The goal of house-flipping is simple: buy low, sell high. But with hundreds of thousands of dollars on the line, first-time investors need an experienced mentor to walk them through the laborious, yet potentially lucrative, process of successfully flipping a property.
In HGTV's Flipping Virgins (9 p.m. Mondays), host and executive producer Egypt Sherrod is the house-flipping sensei. With more than 15 years of experience in real estate, Sherrod navigates first-time flippers through every aspect of the procedure, from acquisition to sale of the renovated property.
"I grew up knowing that real estate is the foundation of wealth. There is one thing in this world that we'll never get more of, and that's land," said Sherrod, whose uncles were involved in real estate and encouraged her to buy property. "I grew up around it constantly, to the point that I didn't want to be in real estate, but life sometimes brings you around full circle."
In the show, Sherrod is known for her kind but firm sentiments. When new flippers get antsy or begin to question whether they've made the right decision, Sherrod lovingly gets them back on track. She tells a first-time flipper, "Right in the middle of construction, confusion and uncertainty costs time and money," then offers reassurance with a warm hug.
According to Sherrod, Flipping Virgins is not only about fixing up houses to resell at high market rates. It's also about empowering people who may not have had access to an advice column on investing in houses. Flipping Virgins is the bridge to financial freedom for some viewers.
Before Flipping Virgins, a spinoff of Property Virgins, Sherrod, who was "bit by the radio bug" while studying broadcasting at Temple University, had a long career as a radio personality. She was an on-air personality at Philly 103.9 FM and a host in Baltimore, New York City, and Atlanta.
Throughout her radio career, Sherrod said, she always heard a small voice in her head urging her to invest in real estate. Due to the "volatile" and ever-evolving radio industry, Sherrod knew she needed a supplemental source of income to stabilize her finances.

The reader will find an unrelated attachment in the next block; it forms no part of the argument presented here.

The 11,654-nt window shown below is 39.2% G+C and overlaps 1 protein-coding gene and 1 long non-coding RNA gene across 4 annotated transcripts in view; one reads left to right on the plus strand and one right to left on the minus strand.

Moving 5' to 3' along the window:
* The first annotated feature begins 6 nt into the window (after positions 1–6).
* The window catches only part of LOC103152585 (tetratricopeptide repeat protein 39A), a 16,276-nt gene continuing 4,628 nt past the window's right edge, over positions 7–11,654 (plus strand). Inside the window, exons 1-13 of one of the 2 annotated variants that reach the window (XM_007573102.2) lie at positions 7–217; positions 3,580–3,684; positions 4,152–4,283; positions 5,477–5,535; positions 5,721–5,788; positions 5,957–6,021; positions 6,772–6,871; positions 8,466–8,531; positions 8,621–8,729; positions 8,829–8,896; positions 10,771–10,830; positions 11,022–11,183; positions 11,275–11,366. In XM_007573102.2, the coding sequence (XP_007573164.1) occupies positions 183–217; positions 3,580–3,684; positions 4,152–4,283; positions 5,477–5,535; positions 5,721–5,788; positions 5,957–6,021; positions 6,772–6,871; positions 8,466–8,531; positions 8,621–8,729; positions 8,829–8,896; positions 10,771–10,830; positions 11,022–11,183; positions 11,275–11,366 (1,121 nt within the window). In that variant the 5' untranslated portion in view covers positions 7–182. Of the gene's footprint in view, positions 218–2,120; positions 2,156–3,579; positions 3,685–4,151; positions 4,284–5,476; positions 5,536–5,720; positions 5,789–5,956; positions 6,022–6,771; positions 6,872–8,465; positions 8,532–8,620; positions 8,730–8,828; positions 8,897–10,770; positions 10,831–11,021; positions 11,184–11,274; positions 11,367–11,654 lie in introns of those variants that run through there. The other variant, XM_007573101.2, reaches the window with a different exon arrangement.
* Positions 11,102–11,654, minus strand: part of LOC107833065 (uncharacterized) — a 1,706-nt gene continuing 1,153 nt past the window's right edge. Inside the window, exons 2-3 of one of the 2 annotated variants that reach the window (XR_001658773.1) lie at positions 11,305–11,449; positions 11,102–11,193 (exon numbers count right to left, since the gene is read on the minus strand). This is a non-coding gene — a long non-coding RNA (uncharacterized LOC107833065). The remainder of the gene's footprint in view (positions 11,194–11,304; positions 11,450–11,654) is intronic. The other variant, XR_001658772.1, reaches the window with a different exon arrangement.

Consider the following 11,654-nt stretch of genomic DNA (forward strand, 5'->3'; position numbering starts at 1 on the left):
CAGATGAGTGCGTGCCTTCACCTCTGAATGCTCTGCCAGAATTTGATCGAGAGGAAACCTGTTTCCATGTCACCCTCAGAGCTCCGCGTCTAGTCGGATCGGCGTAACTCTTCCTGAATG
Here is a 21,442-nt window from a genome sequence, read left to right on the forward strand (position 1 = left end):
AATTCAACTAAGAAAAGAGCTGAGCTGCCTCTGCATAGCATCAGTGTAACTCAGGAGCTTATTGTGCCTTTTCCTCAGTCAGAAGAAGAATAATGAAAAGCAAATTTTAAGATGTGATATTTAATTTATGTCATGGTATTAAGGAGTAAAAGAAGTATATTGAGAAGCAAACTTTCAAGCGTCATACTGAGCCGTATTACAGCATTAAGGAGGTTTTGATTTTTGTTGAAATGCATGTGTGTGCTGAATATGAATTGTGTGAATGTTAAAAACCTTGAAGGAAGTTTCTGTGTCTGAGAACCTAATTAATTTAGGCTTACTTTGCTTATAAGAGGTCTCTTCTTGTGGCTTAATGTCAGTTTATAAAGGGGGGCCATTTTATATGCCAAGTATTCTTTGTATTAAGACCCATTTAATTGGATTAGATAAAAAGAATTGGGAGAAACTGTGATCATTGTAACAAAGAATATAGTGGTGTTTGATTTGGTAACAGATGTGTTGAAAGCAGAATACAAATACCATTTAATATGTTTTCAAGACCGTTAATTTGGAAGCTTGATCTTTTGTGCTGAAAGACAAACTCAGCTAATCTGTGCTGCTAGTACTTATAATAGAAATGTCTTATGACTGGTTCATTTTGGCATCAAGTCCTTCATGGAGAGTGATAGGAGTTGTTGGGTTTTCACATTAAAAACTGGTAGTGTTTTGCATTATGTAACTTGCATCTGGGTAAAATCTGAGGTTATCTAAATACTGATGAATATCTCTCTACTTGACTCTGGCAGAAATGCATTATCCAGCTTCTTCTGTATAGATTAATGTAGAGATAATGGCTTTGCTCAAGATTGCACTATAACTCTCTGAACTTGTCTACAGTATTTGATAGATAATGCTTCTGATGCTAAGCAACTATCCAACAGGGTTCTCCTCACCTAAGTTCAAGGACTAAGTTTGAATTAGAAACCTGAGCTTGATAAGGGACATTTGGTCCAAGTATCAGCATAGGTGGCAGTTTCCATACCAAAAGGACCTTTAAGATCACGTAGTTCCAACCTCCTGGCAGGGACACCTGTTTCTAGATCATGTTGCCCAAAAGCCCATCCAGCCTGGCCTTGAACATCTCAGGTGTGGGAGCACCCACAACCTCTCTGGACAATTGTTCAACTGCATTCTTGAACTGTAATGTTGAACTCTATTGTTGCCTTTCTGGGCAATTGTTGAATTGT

"When you work in radio or you're a news broadcaster, there's only a handful of those types of jobs in every city," she said. "If a radio station decides to change its format, not only are you out of a job, you might have to relocate."
Sherrod found herself in the unemployment line in New York City, which she said is a "tough city to be unemployed in." She decided then that she needed to be more focused on her real estate side hustle. "I needed two or three careers," Sherrod said. "Radio is fun, but [I knew] it was time to get serious about my finances and my future. Not only was I working as a radio personality, but every celebrity, every manager, every executive that walked into my studio also left with my business card, knowing that I could also sell them a house."
Sherrod says there is a sense of freedom that comes with ownership and being responsible for your own financial destiny. She also underscored the pressure of being an entrepreneur, the inherent sense of stress and anxiety that comes with being responsible for your own income flow.
Although Sherrod is grateful for what she learned in her 20 years in radio, she's much more fulfilled by the idea of being in control of her financial prosperity.
"I would much rather invest my blood, sweat, and tears into myself to grow my own business and my own brand than to help companies make millions off of my back," Sherrod said.
Sherrod's approach is anchored by "sweat-equity," in which homeowners complete renovation tasks themselves instead of hiring outside contractors, ultimately saving thousands of dollars. With her sassy puns and rambunctious personality, Sherrod makes first-time flippers feel at ease. Viewers watch as she walks homeowners through tiling floors, demolishing walls, installing wall treatments, and gardening.
"I'm passionate about [real estate] because it's a type of thing where if a young girl from Broad and Olney in Philadelphia can make millions [flipping houses], once people know how to do it the right way, they can do it, too."